Technological advances in education are attracting a great deal of attention, and rightly so. As outlined in the recent New York Times article, “Silicon Valley Turns Its Eye to Education,” investors are lining up to fund educational technology and apps. The opportunities created by these advances are driving careers in both industry and academia via platforms such as Coursera. However, by focusing on these digital achievements, we run the risk of ignoring important advances in lower-tech educational experiences, such as models that tie pedagogy to business. Such models have the potential to provide revenue to help fund education and practical business exposure for students, which can translate into new skills for a future career.

Take, for example, Grace Care Center, which operates an all-girls orphanage just north of Trincomalee, a city on the northeast side of Sri Lanka. In the three years following the end of the civil war in Sri Lanka, tourism has more than doubled. And, thanks to beautiful beaches, whale watching, and scuba diving, Trincomalee can reasonably expect to see its fair share of tourism growth. Recently, a team of students from the University of Michigan’s Ross School of Business reviewed the potential for a hotel that could both generate revenue to support the orphanage and more importantly, offer opportunities for some girls in the orphanage to develop skills that would give them an employment advantage in the growing Sri Lankan tourism industry. The girls would receive basic training in bookkeeping, waiting on tables, or stocking supply rooms; practice those skills in an apprenticeship role; and later have the opportunity for growth in careers such as accounting, hospitality management, and inventory management. In the context of the work, the girls would also receive mentorship on responsibility, reliability, and persistence—characteristics that would support their long-term success regardless of their vocational choice.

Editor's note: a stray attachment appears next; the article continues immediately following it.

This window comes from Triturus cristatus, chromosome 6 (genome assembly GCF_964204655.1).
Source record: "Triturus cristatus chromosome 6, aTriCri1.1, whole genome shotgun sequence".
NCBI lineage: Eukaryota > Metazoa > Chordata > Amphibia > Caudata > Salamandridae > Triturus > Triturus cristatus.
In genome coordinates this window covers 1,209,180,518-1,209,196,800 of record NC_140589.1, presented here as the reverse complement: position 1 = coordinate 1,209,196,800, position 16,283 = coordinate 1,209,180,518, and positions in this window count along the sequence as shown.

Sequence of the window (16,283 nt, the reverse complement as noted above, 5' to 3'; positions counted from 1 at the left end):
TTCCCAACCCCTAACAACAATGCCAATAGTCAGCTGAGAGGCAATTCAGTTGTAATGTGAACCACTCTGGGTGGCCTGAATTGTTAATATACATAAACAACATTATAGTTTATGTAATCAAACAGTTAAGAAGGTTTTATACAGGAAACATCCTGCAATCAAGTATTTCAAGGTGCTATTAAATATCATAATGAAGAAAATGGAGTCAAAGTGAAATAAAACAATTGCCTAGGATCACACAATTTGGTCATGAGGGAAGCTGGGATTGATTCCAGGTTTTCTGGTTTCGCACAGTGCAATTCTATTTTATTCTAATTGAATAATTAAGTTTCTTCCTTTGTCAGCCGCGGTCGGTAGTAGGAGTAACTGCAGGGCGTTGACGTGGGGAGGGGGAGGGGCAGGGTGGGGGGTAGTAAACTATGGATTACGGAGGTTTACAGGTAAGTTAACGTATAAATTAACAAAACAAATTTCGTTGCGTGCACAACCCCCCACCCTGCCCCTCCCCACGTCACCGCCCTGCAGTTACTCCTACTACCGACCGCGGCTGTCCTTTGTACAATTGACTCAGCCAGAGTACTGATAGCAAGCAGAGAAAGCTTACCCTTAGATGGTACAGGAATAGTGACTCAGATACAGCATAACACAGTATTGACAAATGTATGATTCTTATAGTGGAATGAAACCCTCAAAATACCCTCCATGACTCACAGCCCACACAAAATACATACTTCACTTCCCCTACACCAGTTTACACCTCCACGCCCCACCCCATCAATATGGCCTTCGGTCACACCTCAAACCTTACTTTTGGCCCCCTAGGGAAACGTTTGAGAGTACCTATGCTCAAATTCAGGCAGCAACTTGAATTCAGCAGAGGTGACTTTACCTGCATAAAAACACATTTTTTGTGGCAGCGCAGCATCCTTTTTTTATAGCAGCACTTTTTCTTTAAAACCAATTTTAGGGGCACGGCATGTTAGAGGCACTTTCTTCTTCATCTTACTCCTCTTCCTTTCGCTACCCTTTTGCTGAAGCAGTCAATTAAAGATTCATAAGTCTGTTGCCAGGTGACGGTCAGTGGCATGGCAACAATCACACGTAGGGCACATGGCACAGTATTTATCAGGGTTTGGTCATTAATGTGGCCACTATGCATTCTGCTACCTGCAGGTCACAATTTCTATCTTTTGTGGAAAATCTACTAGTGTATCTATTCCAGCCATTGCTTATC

Ross business students with Grace Care Center girls. (Image by Laura Jakosky)

This approach is not new. Detroit Cristo Rey, part of a US network of schools, offers affordable education to inner-city high school youth through action-based learning opportunities. Students in the program attend school four days a week and spend the fifth day working at a local business. Rather than paying the student for their work, the local business pays the school. The program provides needed revenue to the school, as well as important lessons for the students. In the context of their work, students can understand the practical benefits of learning math and how to write well, and the value of responsibility, reliability, and persistence at an early age. Before the school year starts, Detroit Cristo Rey also conducts a multi-week boot camp to emphasize the importance of social skills and professionalism, preparing students for the year ahead. The results are impressive: Thus far, 100 percent of its students have been accepted to college.